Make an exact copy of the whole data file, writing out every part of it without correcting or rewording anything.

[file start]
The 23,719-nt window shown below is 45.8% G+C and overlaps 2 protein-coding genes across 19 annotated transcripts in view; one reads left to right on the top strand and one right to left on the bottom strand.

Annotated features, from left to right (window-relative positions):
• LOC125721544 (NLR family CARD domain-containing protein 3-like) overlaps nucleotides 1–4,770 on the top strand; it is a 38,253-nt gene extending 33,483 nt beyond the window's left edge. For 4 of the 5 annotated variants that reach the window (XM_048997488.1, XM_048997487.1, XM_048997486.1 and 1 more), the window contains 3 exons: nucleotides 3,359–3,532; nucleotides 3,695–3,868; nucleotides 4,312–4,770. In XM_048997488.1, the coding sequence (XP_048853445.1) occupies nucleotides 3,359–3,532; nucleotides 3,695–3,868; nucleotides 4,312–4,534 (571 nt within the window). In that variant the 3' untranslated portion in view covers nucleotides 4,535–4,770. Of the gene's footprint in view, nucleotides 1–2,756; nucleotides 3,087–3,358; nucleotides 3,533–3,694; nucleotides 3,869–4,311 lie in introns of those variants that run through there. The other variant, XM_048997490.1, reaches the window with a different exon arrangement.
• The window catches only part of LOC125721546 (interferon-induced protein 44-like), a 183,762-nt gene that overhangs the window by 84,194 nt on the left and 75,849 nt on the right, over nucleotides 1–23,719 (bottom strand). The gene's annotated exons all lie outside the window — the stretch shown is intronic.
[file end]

The 23,719-nt window shown below is 45.8% G+C and overlaps 2 protein-coding genes across 19 annotated transcripts in view; one reads left to right on the top strand and one right to left on the bottom strand.

Annotated features, from left to right (window-relative positions):
• LOC125721544 (NLR family CARD domain-containing protein 3-like) overlaps nucleotides 1–4,770 on the top strand; it is a 38,253-nt gene extending 33,483 nt beyond the window's left edge. For 4 of the 5 annotated variants that reach the window (XM_048997488.1, XM_048997487.1, XM_048997486.1 and 1 more), the window contains 3 exons: nucleotides 3,359–3,532; nucleotides 3,695–3,868; nucleotides 4,312–4,770. In XM_048997488.1, the coding sequence (XP_048853445.1) occupies nucleotides 3,359–3,532; nucleotides 3,695–3,868; nucleotides 4,312–4,534 (571 nt within the window). In that variant the 3' untranslated portion in view covers nucleotides 4,535–4,770. Of the gene's footprint in view, nucleotides 1–2,756; nucleotides 3,087–3,358; nucleotides 3,533–3,694; nucleotides 3,869–4,311 lie in introns of those variants that run through there. The other variant, XM_048997490.1, reaches the window with a different exon arrangement.
• The window catches only part of LOC125721546 (interferon-induced protein 44-like), a 183,762-nt gene that overhangs the window by 84,194 nt on the left and 75,849 nt on the right, over nucleotides 1–23,719 (bottom strand). The gene's annotated exons all lie outside the window — the stretch shown is intronic.